After starting the season poorly in Birmingham’s rotation to begin 2018, Clarkin was placed on the DL on June, and ultimately returned to the Barons after his completed rehab assignments on August 2. In nine starts totaling 48 2⁄3 innings prior to the injury, he posted an unseemly 6.29 ERA and 1.66 WHIP by relinquishing 57 hits (.295 OBA) and 24 walks as opposed to a measly 21 punchouts. After starting his first game upon returning to Birmingham, Clarkin pitched in the Barons bullpen for his final eight outings, covering 17 innings; in those outings, he compiled a 2.12 ERA and 1.18 WHIP as he allowed 16 hits (.246 OBA) and four walks while striking out 14. Overall, because his numbers were warped because by his innings load as a starter, his final stat line still wasn’t that good for the Barons: 4.98 ERA, 1.53 WHIP, .269 OBA, 10.2 BB%, and 11.5 K%. At least it seems that Clarkin may have found his niche in the bullpen, which is key, as he’s never amassed 100 innings in any of his six minor league seasons in the rotation due to injuries.
Clarkin’s fastball still runs up to 93-94 mph, which has basically remained the same since his prep days. His curveball was his best pitch as an amateur and isn’t as sharp now, but it is still effective when at its best. There are days when Clarkin’s changeup is his best weapon, and he also has developed a slider that’s nearly as good as his curve when at its best.
Clarkin was removed from the 40-man roster recently to help clear room for other players otherwise eligible for the Rule 5 draft. The Chicago Cubs were quick to snatch him up, and the White Sox were just as quick to re-claim him when the Cubs tried to pull the same stunt six days later. As of now, Clarkin would likely be slated to begin next season in the Barons bullpen — presuming, of course, that nobody picks him up again as a waiver claim.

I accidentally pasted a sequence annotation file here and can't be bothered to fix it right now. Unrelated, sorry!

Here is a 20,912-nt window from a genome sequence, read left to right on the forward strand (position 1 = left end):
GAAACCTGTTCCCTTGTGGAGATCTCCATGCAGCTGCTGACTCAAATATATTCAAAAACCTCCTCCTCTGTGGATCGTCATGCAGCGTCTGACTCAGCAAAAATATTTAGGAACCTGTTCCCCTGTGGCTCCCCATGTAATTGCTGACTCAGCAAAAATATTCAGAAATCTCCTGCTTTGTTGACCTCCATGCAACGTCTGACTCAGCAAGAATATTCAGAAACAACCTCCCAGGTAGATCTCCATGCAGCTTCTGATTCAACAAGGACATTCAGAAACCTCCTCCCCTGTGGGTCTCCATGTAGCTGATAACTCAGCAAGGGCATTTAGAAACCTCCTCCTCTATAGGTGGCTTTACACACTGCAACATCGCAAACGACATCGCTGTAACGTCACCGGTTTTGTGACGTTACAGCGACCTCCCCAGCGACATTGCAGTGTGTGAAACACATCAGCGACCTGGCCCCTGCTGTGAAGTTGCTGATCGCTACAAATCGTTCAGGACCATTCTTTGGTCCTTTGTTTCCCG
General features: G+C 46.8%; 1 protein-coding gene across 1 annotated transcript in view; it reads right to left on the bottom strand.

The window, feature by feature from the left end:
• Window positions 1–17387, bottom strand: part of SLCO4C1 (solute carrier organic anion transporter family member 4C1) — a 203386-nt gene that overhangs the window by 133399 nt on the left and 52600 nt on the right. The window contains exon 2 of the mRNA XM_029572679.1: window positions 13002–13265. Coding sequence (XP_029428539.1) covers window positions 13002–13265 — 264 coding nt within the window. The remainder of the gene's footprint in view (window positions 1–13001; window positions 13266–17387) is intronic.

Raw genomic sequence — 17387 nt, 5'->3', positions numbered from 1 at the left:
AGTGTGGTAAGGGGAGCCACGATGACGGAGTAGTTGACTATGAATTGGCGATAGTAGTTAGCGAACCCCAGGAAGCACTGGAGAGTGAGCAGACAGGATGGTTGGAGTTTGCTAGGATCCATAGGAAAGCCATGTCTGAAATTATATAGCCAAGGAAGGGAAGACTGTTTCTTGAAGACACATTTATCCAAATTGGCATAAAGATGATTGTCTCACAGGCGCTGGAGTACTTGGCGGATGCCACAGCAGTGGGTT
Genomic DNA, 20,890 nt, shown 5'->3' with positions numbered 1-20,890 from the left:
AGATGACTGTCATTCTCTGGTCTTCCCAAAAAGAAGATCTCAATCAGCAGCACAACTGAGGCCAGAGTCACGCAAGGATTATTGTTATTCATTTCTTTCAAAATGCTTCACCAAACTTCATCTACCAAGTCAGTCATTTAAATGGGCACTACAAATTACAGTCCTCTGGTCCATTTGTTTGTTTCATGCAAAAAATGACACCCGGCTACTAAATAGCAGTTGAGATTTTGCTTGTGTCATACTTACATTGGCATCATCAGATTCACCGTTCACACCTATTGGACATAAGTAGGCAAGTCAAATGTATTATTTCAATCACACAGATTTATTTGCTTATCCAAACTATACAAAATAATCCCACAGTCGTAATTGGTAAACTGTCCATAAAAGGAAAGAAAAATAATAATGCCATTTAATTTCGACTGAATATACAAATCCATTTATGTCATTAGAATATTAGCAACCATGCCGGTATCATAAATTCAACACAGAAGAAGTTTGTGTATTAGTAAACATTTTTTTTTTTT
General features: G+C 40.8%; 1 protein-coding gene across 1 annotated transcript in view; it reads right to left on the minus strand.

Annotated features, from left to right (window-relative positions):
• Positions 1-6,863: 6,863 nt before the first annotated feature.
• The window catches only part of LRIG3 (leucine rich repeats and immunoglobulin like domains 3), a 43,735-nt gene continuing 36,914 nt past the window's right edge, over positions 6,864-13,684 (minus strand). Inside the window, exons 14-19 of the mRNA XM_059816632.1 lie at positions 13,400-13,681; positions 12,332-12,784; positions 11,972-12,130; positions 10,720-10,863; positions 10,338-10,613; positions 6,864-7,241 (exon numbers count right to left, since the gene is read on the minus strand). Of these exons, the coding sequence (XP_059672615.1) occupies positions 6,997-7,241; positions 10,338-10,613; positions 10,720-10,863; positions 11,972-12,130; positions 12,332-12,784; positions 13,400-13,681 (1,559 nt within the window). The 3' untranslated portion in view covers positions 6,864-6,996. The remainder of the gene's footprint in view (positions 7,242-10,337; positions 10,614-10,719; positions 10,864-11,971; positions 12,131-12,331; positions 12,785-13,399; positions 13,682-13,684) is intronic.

Clark spent his first two seasons as a reliever at Kent State, but was shifted to the rotation for his junior season. Clark’s numbers were far better as a reliever, as he combined to post a 1.72 ERA and 1.20 WHIP over 62 2⁄3 innings, allowing just 46 hits (6.61 H/9) and 29 walks (4.16 BB/9) while fanning 61 (8.76 K/9). In his junior season, Clark posted a respectable 3.77 ERA and 1.25 WHIP in 88 innings by allowing 75 hits (7.67 H/9) and 35 walks (3.58 BB/9) while striking out 70 (7.16 K/9). The Sox liked Clark enough to select him in the ninth round of the 2014 MLB draft.
Clark pitched well with Great Falls in 2014, and fared even better with Winston-Salem in 2015, where he posted a solid 2.33 ERA and 1.30 WHIP in 89 innings as a swingman, allowing 78 hits (.239 OBA) and 38 walks (10.2%) while punching out 85 (22.8%). The following year saw Clark pitch for both Birmingham and Charlotte, where he combined for a 2.70 ERA and 1.29 WHIP in 56 2⁄3 innings — relinquishing 61 hits (.281 OBA) and 12 walks (5.1%) while striking out 48 (20.5%). In 2017 with Charlotte, Clark’s numbers worsened a bit, as he posted a 4.01 ERA and 1.46 WHIP in 49 1⁄3 frames, allowing 59 hits (.298 OBA) and 13 walks (6.0%) while fanning 44 (20.2%).
Clark was demoted to Birmingham for 2018, and didn’t do enough to make it back to Charlotte. In 41 games, Clark pitched 62 1⁄3 innings and posted a 4.76 ERA and 1.33 WHIP, allowing 62 hits (.259 OBA) and 21 walks (7.8%) while striking out 65 (24.3%). Overall, his numbers (with the exception of ERA) were in line with what he’s produced in previous years; however, Clark needed to find a way to re-insert himself into the prospect picture — and he failed to do that.
Clark’s repertoire includes a 90-93 mph fastball that on its best day reaches 95, an above-average slider, and a below-average changeup. Clark is eligible for the Rule 5 draft, and if unselected, may find himself in the Charlotte bullpen — especially if Frare begins the season with the White Sox; otherwise, Clark will be slated to begin with Birmingham, with hopes of avoiding the stigma of being an organizational reliever.
Few teams can provide the bullpen depth that the White Sox presently offer in the system, top to bottom. This Deep Dive didn’t even include youngsters like Fry, Bummer and Bañuelos, all who could well begin next season in Chicago. With all this depth, it’d be safe to assume some of the surplus southpaws could be available to trade when the team’s contention window eventually arrives.